David Halberstam: Weekly Standard denounces his brand of war reporting

Historians in the News

The accidental death of David Halberstam, onetime war correspondent and author of The Best and the Brightest (1972), has inspired the sort of mournful, sometimes impassioned, obituary language reserved for deceased journalists. THE SCRAPBOOK, in its wisdom, looks upon this as a form of professional courtesy: Only among journalists, after all, is the death of a journalist a national calamity.

Yet Halberstam's demise has yielded an unexpected chief mourner: Democratic foreign policy guru Richard Holbrooke, who first met Halberstam in 1963 when Holbrooke was a Foreign Service officer in Saigon. Holbrooke wrote an op-ed memoir in the Washington Post about Halberstam's Vietnam reporting ("In long overpowering sentences, he conveyed deep anger and a sense of betrayal") and recounted what he must have assumed was a charming story about Halberstam and fellow journalist Neil Sheehan who, in Holbrooke's word, "despised" the senior U.S. commander in South Vietnam, Gen. Paul Harkins. "After some wine," wrote Holbrooke, "they conducted a mock trial of the four-star general for incompetence and dereliction of duty. In his rumbling, powerful voice, David pronounced Harkins 'guilty' of each charge, after which Neil loudly carried out the 'sentence': execution by imaginary firing squad against the back wall of the restaurant."

Next, Holbrooke turned up in a brief Halberstam essay by George Packer in the New Yorker. Once again, Halberstam's dyspepsia was front and center: He felt a "personal, vengeful rage" against American officialdom in South Vietnam, according to Packer, and at a Fourth of July party at the

ambassador's residence in Saigon--THE SCRAPBOOK could see this coming--"refused to shake hands with General Paul Harkins." Then Holbrooke made an interesting observation: "David changed war reporting forever," he said to Packer. "He made it not only possible but even romantic to write that your own side was misleading the public about how the war was going."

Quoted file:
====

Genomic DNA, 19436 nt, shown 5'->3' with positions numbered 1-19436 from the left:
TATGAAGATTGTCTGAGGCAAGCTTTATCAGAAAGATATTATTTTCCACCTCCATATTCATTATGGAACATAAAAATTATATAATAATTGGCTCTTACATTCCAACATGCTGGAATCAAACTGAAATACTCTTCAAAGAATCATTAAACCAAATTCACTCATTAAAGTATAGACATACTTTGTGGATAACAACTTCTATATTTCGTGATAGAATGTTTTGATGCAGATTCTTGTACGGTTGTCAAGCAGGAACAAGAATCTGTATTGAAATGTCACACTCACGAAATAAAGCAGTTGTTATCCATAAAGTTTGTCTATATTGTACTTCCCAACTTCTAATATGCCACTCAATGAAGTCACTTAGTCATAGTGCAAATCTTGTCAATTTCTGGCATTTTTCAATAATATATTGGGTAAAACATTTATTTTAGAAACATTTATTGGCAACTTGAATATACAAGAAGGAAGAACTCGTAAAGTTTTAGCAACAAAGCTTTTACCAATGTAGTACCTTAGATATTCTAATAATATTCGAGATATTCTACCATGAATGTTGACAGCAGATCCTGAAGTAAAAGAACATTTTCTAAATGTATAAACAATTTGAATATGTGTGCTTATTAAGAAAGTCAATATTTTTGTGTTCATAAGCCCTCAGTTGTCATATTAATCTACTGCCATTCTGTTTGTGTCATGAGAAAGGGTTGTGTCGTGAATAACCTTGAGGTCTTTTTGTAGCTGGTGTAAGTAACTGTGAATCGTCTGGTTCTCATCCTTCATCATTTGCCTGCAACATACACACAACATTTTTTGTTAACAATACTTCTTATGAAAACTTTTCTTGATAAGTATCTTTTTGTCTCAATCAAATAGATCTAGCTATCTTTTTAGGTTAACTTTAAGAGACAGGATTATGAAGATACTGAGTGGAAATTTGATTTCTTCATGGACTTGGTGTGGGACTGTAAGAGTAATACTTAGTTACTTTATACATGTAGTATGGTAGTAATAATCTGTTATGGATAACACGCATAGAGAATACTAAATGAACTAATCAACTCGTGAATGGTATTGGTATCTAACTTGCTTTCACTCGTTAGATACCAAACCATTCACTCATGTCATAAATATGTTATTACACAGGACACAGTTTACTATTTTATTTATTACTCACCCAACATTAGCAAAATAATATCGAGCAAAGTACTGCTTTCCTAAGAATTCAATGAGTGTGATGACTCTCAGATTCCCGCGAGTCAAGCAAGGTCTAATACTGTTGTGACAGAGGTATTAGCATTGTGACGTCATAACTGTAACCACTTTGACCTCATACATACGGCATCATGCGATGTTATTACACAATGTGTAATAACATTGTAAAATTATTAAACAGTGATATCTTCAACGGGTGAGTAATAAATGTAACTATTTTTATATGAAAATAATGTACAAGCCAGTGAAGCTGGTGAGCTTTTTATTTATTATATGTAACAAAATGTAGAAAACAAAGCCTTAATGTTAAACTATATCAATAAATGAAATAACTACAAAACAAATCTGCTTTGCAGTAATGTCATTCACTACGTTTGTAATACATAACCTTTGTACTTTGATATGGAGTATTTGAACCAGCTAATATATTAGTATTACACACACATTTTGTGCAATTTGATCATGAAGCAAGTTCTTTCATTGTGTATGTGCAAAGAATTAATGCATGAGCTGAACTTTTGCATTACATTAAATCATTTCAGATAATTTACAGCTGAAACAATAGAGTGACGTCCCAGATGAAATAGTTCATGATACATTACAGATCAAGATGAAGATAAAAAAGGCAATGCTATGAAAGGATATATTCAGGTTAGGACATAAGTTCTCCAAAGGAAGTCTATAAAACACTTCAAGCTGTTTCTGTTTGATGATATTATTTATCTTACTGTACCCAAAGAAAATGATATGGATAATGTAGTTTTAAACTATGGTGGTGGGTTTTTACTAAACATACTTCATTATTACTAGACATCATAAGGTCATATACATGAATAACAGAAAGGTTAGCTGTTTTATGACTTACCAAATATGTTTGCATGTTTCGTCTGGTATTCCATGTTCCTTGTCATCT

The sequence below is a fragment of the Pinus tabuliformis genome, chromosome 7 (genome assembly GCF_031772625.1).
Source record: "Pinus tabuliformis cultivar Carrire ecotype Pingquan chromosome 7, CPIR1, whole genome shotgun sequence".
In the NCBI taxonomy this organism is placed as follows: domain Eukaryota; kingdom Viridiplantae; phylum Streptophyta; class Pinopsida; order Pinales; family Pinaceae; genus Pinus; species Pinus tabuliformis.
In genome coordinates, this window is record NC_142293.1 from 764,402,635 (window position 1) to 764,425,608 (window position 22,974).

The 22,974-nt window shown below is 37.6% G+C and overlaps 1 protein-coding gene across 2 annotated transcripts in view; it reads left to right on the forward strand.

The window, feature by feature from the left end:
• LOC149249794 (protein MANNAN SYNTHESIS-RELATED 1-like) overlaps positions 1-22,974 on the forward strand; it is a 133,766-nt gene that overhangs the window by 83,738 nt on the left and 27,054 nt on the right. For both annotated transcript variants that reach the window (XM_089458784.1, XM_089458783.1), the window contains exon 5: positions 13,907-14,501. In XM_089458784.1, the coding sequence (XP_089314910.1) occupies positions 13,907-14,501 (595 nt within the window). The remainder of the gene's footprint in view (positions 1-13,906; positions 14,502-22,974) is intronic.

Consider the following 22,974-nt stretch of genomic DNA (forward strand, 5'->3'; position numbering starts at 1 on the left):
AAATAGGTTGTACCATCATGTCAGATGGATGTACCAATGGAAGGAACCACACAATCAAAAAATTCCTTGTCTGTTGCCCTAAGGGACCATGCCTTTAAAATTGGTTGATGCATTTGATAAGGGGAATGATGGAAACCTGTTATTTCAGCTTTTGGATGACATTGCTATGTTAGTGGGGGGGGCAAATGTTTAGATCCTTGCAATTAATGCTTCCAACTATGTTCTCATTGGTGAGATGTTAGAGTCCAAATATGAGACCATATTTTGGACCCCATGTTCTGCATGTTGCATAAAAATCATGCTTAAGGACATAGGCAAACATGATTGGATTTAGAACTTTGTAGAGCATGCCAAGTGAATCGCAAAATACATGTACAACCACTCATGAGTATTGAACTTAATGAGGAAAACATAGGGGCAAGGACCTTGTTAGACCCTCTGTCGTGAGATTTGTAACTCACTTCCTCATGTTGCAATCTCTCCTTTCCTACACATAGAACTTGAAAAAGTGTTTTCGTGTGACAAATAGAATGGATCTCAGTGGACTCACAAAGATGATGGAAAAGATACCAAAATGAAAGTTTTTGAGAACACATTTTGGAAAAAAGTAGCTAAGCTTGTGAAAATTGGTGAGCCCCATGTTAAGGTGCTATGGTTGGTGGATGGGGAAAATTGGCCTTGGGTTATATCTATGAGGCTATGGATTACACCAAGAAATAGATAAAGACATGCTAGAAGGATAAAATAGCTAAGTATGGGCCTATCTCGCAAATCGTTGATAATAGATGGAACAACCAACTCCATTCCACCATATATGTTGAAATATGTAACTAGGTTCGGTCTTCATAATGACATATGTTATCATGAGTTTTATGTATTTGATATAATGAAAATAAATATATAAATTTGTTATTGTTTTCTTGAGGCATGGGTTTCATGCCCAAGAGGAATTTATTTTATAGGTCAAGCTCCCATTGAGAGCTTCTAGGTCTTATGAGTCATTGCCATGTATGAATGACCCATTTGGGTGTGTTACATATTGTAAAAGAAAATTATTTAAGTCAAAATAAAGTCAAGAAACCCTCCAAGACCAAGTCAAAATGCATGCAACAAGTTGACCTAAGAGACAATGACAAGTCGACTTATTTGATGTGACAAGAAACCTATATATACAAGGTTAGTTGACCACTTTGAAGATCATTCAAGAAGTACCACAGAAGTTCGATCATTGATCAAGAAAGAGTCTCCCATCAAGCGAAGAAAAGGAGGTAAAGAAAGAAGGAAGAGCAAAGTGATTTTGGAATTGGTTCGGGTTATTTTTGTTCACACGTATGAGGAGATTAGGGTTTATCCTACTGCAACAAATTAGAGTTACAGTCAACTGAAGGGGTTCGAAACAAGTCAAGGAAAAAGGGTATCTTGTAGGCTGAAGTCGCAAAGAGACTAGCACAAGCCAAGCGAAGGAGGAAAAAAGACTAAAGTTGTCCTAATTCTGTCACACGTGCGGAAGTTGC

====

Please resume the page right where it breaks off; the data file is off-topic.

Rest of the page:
From THE SCRAPBOOK's perspective, this was one of those unintentionally revealing moments, for not only did Holbrooke capture the essence of the Halberstam mythology in one sentence, but he diagnosed everything that has gone wrong with American war journalism in the half-century since Halberstam and Neil Sheehan passed through Saigon.

Of course, it was always possible for American journalists to write critically about their "own side" in wartime--even George Washington had his detractors--but until Halberstam (and others) it was not considered "romantic." Now, alas, such pathology in journalism is not just pertinent to careers, but obligatory for success. It certainly explains the determination of the media to concentrate on failure, to marshal its facts in support of ideology, and to regard its "own side" with suspicion and hostility, no matter the circumstances. As legacies go, David Halberstam's is mixed: "Romantic" it may be--but highly destructive, too.

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Michael Green - 5/16/2007

Perhaps the editors of the Weekly Standard, being guilty of lying and inured to it from government officials, cannot understand why someone watching young men die for no particularly good policy reason would feel angry at those lying about it.